The AFL television rights story is one of those great issues
that
spans
business, politics, media and sport. Talkback has been buzzing and
given
the
vested interests of so many players, we’re enjoying much of the
commentary
and
speculation. We particularly liked Mark Day’s piece in The Australian (Seven grab means game on) which strongly pushed the News Ltd line about the importance
of
newspaper
coverage to the AFL. Day even claimed Seven shares would rise $2
if
they
stopped suing the world over Foxtel, something that will have to
be
settled as
part of this new television rights contract.

The Age had an interesting business feature today and go here for a good wrap of what the financial analysts think. The new
revelations
in
today’s papers are that Ten has paid Seven $10 million to buy
into its
“first
and last” right, and the networks intend to alternate the
finals, which
are
estimated to provide about 25% of all AFL advertising revenue.

It’s hard to think of a more dramatic melting polt to unfold over
the
coming
months, and the Federal Government will play a bigger role than
many
people
realise through its unfettered control of the anti-siphoning
list,
media
deregulation and the drive to maximise the sale price of Telstra.

We all know that Foxtel is a mess and the shareholders are
fighting
amongst
themselves yet again as losses blow out to $100 million in the
latest
half,
thanks to the digital conversion.

As
50% Foxtel shareholder, Telstra is bleeding. But the taxpayer
has
other
sporting rights exposure through the telco’s sponsorship of
Telstra
Dome
in
Melbourne and Telstra Stadium in Sydney, the millions Telstra
has
thrown at the
AFL for the internet rights, and the tens of
millions
thrown
into NRL
sponsorship.

Surely Telstra just can’t sit back and let Seven and Ten grab
the
free-to-air
rights because Nine simply can’t offer the live coverage into
NSW
and
Queensland on Friday night and Sunday afternoon. Telstra needs to find
a
new
chief executive quickly who can play in this paddock.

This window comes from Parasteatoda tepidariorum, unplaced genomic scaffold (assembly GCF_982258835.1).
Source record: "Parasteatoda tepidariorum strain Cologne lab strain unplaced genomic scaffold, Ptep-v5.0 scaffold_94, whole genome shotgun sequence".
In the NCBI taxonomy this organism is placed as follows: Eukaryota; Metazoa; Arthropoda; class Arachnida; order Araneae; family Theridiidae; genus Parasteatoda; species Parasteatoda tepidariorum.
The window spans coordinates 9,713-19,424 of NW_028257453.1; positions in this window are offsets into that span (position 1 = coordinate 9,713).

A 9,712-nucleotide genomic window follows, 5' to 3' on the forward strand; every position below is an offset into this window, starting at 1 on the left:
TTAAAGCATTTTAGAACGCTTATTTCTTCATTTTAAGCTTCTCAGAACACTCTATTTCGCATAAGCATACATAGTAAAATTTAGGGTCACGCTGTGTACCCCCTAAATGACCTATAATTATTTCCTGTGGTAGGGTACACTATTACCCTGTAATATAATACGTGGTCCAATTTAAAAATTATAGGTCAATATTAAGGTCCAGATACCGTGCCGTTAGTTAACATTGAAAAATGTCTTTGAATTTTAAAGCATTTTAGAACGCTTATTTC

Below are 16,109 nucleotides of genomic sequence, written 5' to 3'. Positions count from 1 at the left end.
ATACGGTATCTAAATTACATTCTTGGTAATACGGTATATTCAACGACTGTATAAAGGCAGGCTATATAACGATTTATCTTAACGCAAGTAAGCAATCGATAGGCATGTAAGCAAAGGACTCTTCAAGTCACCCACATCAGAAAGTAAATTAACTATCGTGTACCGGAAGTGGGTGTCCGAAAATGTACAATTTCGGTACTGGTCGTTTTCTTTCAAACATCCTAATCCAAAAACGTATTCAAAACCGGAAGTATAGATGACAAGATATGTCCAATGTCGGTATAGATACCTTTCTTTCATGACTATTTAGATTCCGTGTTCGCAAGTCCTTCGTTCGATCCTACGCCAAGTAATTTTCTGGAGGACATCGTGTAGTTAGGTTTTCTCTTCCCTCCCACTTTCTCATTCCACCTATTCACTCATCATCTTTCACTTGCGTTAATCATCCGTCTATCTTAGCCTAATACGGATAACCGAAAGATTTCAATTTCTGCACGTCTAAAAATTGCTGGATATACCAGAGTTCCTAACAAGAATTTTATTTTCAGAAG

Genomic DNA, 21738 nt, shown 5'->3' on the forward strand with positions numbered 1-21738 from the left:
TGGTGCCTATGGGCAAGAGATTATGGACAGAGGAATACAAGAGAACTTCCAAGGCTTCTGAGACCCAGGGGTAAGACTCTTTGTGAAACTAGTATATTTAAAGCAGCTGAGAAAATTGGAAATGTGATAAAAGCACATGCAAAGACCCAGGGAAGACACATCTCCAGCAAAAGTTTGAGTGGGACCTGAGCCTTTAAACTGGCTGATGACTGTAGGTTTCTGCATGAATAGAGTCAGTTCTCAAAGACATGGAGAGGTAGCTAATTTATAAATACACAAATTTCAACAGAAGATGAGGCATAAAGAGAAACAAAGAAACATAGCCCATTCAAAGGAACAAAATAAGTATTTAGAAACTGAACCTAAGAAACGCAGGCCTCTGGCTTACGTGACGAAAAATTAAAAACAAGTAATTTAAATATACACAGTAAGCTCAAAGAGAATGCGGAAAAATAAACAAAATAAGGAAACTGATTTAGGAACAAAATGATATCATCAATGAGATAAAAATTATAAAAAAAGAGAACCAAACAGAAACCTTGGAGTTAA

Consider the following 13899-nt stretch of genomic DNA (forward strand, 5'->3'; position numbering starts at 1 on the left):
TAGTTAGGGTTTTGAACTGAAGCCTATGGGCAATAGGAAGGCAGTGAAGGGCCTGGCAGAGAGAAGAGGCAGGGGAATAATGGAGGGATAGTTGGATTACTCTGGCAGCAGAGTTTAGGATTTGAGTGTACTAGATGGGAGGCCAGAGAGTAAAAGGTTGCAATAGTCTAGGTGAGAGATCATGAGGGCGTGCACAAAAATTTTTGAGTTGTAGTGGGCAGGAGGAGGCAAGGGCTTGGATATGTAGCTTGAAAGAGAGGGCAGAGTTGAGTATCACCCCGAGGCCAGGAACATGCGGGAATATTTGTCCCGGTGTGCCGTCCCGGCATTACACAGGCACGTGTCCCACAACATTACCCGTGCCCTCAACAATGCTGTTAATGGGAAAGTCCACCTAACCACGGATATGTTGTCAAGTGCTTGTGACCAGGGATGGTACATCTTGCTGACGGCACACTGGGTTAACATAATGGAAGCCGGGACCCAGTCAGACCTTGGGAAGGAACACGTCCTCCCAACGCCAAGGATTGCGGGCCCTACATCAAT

The other very interested observer would be John Fairfax, which
prides
itself
on independent coverage, unlike News Ltd which is contracted to
provide
a
certain amount of coverage of AFL matters in its newspapers across
the
country.
Remember that Age advertising slogan, “Not the official AFL paper.”

But if Seven and Ten win the rights and the Fairfax board proceeds
with
its
plan to merge with the Ten Network, if or when media ownership
is
deregulated,
this would leave the supposedly independent quality
newspaper
company joined at
the hip with a major commercial partner of the AFL.

The debate about media ownership will be long and passionate over
the
coming
months, and as the only senior cabinet minister left from
Victoria,
passionate
Essendon supporter Peter Costello will need to keep a
close eye on
proceedings.
So too will Graeme Samuel, the former AFL
commissioner who drove
the rights
negotiations last time, who now aspires to
become the chief
competition
regulator of our media, wearing his ACCC
chairman’s hat.

Seven shares rose after Wednesday’s announcement, but there has
been
some
rebalancing this morning as PBL gained 21c to $15.59, Ten rose 3c to
$3.77
and
Seven lost 7c to $7.59.

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Peter Fray
Peter Fray
Editor-in-chief of Crikey
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